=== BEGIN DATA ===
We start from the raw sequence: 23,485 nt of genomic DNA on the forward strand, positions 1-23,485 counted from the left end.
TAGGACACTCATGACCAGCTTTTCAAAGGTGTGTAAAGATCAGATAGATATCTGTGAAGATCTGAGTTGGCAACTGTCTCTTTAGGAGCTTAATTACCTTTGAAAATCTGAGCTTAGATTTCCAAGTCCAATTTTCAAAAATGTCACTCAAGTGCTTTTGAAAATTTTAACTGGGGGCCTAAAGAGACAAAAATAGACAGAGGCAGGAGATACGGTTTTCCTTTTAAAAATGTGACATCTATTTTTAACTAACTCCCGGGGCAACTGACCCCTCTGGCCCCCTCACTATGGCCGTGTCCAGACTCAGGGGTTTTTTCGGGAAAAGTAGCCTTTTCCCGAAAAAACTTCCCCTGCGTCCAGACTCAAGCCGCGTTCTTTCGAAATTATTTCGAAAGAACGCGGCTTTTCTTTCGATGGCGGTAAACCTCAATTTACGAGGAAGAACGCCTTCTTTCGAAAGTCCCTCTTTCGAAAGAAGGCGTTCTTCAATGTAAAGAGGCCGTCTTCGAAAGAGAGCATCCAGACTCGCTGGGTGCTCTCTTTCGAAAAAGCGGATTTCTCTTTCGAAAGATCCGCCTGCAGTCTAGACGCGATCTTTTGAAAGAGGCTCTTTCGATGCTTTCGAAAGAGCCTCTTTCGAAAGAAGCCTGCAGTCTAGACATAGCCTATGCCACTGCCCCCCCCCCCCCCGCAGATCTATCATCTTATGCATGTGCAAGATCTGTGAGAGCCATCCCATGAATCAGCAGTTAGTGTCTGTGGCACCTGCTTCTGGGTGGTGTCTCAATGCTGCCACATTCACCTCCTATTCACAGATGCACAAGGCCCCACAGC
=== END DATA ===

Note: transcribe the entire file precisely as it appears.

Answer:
We start from the raw sequence: 23,485 nt of genomic DNA on the forward strand, positions 1-23,485 counted from the left end.
TAGGACACTCATGACCAGCTTTTCAAAGGTGTGTAAAGATCAGATAGATATCTGTGAAGATCTGAGTTGGCAACTGTCTCTTTAGGAGCTTAATTACCTTTGAAAATCTGAGCTTAGATTTCCAAGTCCAATTTTCAAAAATGTCACTCAAGTGCTTTTGAAAATTTTAACTGGGGGCCTAAAGAGACAAAAATAGACAGAGGCAGGAGATACGGTTTTCCTTTTAAAAATGTGACATCTATTTTTAACTAACTCCCGGGGCAACTGACCCCTCTGGCCCCCTCACTATGGCCGTGTCCAGACTCAGGGGTTTTTTCGGGAAAAGTAGCCTTTTCCCGAAAAAACTTCCCCTGCGTCCAGACTCAAGCCGCGTTCTTTCGAAATTATTTCGAAAGAACGCGGCTTTTCTTTCGATGGCGGTAAACCTCAATTTACGAGGAAGAACGCCTTCTTTCGAAAGTCCCTCTTTCGAAAGAAGGCGTTCTTCAATGTAAAGAGGCCGTCTTCGAAAGAGAGCATCCAGACTCGCTGGGTGCTCTCTTTCGAAAAAGCGGATTTCTCTTTCGAAAGATCCGCCTGCAGTCTAGACGCGATCTTTTGAAAGAGGCTCTTTCGATGCTTTCGAAAGAGCCTCTTTCGAAAGAAGCCTGCAGTCTAGACATAGCCTATGCCACTGCCCCCCCCCCCCCCGCAGATCTATCATCTTATGCATGTGCAAGATCTGTGAGAGCCATCCCATGAATCAGCAGTTAGTGTCTGTGGCACCTGCTTCTGGGTGGTGTCTCAATGCTGCCACATTCACCTCCTATTCACAGATGCACAAGGCCCCACAGC